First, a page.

Hair loss is natural, as everyone experiences it. As per the American Academy of Dermatologists, losing 50 to 100 strands of hair a day is normal. There are over 100,000 hair follicles on the head, so losing about 100 strands in a day may not be noticeable. As compared to men, women are likely to lose more hair strands each day. Studies also suggest that on average, 40% of women shed more hair than normal daily. This extra hair loss can be attributed to several reasons, including styling, stress, nutrition, diet and lifestyle choices, menopause, pregnancy, genes, etc. In men, about two-thirds experience hair loss and thinning by the age of 35.
If you have observed more hair fall than normal, you might be wondering if your hair is thinning or if you are going bald and whether your hair will grow back after thinning. Hair thinning and baldness will depend on factors such as the underlying cause of your hair loss and the area where you are experiencing hair loss/hair thinning.
Hereditary Hair Loss
Male/female pattern baldness is the most common type of hair loss. This condition is also referred to as androgenetic alopecia and occurs when hair follicles become incapable of growing new hair. Hereditary hair loss is typically irreversible and permanent and occurs due to a family history of baldness. In males, hair loss usually starts from the hairline, spreading to the back of the head. In females, the thinning mostly occurs on the crown of the head. While male pattern baldness eventually leads to baldness, female pattern baldness typically leads to hair thinning. Your dermatologist can examine your hair loss and suggest hair restoration options to combat hereditary hair loss.
Alopecia areata causes the hair on the scalp to fall out in small patches. This condition tends to develop suddenly, within a matter of days. Although the cause for alopecia areata remains unknown, studies suggest that genetics and stress could be the main triggers. The majority of patients suffering from alopecia areata recover fully, without any treatment. So if you are suffering from alopecia areata, your hair will generally grow back.
Hormonal changes during menopause and during or after pregnancy may cause women to experience hair loss. In men, hormonal fluctuations and imbalances can lead to hair loss. However, hair loss caused by a hormonal imbalance is usually temporary. For example, thyroid problems are known to cause hair loss.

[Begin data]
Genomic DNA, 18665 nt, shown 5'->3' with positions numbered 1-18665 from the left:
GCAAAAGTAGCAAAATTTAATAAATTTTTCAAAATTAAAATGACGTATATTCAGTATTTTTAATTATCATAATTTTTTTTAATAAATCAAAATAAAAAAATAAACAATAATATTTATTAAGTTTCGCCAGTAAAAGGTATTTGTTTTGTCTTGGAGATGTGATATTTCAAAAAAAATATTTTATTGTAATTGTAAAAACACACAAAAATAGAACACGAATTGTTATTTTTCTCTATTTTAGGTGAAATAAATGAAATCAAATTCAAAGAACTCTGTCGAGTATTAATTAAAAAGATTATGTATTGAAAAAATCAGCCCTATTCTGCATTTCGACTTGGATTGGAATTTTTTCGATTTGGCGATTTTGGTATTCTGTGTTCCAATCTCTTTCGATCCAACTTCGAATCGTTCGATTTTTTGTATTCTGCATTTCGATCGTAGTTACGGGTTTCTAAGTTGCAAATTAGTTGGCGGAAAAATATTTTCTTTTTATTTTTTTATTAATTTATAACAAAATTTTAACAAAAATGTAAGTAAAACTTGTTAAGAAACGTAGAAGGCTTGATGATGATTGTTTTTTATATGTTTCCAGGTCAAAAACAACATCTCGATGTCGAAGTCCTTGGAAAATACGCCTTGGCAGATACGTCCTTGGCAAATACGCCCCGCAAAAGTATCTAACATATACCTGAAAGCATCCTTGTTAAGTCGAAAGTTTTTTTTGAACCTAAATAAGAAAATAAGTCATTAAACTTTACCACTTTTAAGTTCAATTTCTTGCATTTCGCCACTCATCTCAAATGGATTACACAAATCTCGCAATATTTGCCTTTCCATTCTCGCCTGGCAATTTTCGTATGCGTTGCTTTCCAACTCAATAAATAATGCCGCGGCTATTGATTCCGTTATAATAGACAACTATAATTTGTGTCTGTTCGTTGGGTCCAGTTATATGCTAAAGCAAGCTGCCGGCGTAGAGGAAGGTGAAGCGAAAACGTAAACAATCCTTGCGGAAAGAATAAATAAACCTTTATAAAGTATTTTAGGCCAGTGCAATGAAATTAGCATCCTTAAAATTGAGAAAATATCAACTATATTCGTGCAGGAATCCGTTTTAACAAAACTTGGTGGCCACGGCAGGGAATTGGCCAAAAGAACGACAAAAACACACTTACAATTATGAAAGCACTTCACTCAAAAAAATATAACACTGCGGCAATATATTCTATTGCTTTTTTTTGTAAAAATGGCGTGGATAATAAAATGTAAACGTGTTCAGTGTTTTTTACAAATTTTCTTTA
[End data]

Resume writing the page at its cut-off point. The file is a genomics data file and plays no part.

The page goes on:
Studies have linked nutrient deficiencies to several hair loss conditions such as alopecia areata, female pattern hair loss, androgenetic alopecia, and chronic telogen effluvium. A deficiency of nutrients like iron, zinc, vitamin A, vitamin E, vitamin D, biotin, selenium, niacin, folic acids, and fatty acids is a well-known cause of hair thinning.
Hair loss and stress
Not many people realize that an individual’s stress level can impact hair growth. Too much stress can lead to hair loss and thinning in men and women. If you are experiencing more hair fall than normal, review your stress levels and work towards eliminating stress. Try out stress-relieving activities like spending time in nature, pursuing hobbies, meditation, and so on. Once your stress level normalizes, your hair is likely to grow back.
Changes in medication, dramatic weight loss, or a new hair product can also cause hair loss.
It is critical to understand what the underlying cause of your hair loss is. Your doctor will be able to determine the cause and recommend an effective treatment option accordingly. Depending on the cause, treatment options could range from prescription medication to diet changes to hair restoration procedures like PRP, FUE (Follicular Unit Extraction), or FUT (Follicular Unit Transplant).
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